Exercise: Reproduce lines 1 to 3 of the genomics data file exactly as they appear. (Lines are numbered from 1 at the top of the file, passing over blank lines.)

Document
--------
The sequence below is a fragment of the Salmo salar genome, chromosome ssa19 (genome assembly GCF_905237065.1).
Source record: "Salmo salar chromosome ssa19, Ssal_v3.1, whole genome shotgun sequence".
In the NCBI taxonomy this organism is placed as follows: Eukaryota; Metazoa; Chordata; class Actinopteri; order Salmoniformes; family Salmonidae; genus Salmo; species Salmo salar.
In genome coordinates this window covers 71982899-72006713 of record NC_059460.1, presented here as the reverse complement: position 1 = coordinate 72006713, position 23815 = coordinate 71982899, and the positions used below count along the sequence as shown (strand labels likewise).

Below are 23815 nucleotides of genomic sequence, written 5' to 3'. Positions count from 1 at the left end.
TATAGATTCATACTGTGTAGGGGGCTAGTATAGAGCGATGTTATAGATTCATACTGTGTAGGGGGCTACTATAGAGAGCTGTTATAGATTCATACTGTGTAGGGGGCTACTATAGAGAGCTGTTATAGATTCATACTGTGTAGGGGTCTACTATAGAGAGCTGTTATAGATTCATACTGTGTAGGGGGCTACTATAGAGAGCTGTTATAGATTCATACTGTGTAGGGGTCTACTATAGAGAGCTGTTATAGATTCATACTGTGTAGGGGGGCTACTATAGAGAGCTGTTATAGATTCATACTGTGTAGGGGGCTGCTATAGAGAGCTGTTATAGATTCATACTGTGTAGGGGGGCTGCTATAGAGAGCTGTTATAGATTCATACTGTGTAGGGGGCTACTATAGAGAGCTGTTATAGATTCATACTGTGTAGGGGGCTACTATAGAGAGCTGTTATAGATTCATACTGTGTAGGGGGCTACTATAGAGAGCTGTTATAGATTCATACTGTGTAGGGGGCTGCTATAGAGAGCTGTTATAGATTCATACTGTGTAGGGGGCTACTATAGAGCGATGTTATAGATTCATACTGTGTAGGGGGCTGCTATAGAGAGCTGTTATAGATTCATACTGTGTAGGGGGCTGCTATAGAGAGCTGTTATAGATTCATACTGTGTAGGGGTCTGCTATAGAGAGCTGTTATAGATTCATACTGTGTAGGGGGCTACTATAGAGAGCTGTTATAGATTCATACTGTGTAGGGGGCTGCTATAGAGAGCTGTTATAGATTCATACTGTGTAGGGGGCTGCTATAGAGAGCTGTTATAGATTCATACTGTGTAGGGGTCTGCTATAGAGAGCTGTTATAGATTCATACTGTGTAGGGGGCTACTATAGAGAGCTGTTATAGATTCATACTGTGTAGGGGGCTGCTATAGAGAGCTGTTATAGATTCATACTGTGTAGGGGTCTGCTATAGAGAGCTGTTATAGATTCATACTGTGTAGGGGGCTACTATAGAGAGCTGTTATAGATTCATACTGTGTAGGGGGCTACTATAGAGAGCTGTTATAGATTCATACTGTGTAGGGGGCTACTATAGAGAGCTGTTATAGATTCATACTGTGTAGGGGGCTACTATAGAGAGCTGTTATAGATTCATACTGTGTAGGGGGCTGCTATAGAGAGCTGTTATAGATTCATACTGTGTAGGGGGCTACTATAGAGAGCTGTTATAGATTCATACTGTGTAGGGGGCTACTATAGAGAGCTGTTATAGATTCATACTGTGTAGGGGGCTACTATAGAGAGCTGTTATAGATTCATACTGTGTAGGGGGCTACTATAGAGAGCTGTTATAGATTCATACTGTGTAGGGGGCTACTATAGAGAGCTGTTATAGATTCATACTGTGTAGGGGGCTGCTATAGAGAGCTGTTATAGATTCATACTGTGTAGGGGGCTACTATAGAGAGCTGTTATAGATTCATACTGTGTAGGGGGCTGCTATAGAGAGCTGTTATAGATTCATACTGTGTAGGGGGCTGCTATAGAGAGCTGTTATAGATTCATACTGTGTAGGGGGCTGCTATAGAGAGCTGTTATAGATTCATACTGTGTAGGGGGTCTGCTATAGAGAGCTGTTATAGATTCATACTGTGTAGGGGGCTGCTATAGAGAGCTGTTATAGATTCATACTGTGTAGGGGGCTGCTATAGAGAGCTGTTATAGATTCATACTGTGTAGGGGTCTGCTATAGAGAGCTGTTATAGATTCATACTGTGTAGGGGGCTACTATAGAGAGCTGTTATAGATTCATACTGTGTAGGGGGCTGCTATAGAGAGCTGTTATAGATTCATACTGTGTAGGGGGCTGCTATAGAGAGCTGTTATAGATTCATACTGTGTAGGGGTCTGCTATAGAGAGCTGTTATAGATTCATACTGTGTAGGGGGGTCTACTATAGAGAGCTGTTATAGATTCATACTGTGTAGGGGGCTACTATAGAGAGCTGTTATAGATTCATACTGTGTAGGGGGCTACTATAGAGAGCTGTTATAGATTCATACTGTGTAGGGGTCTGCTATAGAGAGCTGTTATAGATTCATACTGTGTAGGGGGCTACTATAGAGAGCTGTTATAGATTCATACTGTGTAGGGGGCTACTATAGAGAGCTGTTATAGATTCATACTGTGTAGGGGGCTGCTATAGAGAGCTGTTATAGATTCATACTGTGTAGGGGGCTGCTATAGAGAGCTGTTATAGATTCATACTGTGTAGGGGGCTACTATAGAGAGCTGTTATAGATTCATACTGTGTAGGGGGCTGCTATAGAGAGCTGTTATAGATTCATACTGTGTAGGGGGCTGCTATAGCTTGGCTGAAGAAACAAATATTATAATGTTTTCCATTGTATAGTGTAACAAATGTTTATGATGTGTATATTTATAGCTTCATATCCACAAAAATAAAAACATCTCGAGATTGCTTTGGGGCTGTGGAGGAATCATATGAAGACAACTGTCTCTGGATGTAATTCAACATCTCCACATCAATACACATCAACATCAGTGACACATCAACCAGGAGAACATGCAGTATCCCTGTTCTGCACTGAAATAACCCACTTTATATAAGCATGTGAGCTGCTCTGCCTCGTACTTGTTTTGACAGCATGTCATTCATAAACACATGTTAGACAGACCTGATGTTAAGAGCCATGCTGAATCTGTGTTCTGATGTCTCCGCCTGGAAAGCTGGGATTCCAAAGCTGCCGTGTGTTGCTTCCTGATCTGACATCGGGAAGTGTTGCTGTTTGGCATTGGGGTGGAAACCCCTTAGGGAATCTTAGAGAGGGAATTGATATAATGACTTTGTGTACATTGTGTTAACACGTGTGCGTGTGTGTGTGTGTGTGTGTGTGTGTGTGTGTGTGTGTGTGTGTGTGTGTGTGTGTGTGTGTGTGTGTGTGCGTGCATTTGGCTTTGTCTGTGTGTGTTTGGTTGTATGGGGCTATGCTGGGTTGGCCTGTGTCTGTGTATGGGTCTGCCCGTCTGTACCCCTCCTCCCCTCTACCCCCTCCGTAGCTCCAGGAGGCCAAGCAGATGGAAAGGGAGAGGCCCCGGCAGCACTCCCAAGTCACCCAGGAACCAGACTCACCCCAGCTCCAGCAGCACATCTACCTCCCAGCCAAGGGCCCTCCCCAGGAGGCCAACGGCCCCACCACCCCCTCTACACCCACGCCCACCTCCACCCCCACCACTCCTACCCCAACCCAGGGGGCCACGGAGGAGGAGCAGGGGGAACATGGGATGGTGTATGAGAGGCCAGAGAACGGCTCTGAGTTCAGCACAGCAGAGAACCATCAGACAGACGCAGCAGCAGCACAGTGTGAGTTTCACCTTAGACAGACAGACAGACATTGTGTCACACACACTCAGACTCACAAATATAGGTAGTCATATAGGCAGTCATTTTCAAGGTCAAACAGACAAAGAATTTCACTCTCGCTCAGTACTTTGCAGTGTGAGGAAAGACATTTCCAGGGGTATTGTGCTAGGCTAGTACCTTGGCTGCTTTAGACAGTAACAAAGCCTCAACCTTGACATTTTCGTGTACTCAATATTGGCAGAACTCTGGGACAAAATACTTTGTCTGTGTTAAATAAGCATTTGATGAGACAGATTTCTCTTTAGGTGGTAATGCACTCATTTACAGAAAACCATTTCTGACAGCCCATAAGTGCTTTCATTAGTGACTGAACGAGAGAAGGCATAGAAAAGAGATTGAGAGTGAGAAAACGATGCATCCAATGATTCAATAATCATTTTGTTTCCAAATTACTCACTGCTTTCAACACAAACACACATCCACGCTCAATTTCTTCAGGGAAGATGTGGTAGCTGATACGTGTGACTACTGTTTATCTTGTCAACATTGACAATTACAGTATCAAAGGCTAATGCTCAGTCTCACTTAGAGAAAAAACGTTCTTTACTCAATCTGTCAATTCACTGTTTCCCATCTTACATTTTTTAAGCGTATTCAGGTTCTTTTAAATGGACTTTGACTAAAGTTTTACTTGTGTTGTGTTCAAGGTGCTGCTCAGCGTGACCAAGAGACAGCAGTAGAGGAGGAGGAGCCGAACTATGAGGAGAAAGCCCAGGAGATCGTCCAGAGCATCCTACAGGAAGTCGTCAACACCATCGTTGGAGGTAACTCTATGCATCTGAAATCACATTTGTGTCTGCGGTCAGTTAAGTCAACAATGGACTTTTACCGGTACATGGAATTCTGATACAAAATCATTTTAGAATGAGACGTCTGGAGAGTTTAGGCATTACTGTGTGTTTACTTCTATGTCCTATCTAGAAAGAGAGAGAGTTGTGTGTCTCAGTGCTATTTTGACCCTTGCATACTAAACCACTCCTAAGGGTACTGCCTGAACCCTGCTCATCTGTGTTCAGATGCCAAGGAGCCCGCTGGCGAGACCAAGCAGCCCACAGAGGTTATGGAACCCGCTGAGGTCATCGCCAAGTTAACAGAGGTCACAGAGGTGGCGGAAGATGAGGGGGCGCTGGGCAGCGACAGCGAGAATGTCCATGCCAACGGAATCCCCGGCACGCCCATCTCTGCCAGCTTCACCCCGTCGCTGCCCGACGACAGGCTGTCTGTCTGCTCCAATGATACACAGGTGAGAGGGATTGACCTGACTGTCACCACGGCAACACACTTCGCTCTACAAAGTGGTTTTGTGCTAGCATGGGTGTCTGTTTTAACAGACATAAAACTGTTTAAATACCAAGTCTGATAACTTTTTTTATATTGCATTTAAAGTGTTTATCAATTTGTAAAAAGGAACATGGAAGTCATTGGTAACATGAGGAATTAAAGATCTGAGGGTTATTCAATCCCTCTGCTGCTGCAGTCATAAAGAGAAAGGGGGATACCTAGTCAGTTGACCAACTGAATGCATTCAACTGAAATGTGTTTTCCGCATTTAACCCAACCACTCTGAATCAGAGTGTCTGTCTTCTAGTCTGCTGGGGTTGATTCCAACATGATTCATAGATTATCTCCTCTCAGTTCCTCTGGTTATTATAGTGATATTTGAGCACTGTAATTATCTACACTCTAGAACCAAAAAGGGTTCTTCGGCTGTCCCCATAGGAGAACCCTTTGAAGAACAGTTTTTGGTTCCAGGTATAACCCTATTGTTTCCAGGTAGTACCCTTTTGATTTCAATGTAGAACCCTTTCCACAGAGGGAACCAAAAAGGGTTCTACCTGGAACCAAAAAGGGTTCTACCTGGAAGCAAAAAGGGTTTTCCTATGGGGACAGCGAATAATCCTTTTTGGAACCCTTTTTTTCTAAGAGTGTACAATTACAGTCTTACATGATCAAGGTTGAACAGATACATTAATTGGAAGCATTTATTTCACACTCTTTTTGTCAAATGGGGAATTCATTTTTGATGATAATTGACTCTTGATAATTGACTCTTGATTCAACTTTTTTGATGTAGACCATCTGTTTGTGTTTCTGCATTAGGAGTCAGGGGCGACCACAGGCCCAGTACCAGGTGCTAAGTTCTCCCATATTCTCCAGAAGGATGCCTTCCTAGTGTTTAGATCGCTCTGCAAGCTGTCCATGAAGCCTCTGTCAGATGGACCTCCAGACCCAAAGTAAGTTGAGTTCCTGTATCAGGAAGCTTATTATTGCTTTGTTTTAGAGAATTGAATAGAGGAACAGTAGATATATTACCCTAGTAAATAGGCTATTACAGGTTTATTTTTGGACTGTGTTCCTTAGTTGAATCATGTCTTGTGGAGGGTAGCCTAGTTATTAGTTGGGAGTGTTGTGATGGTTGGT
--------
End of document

The sequence below is a fragment of the Salmo salar genome, chromosome ssa19 (genome assembly GCF_905237065.1).
Source record: "Salmo salar chromosome ssa19, Ssal_v3.1, whole genome shotgun sequence".
In the NCBI taxonomy this organism is placed as follows: Eukaryota; Metazoa; Chordata; class Actinopteri; order Salmoniformes; family Salmonidae; genus Salmo; species Salmo salar.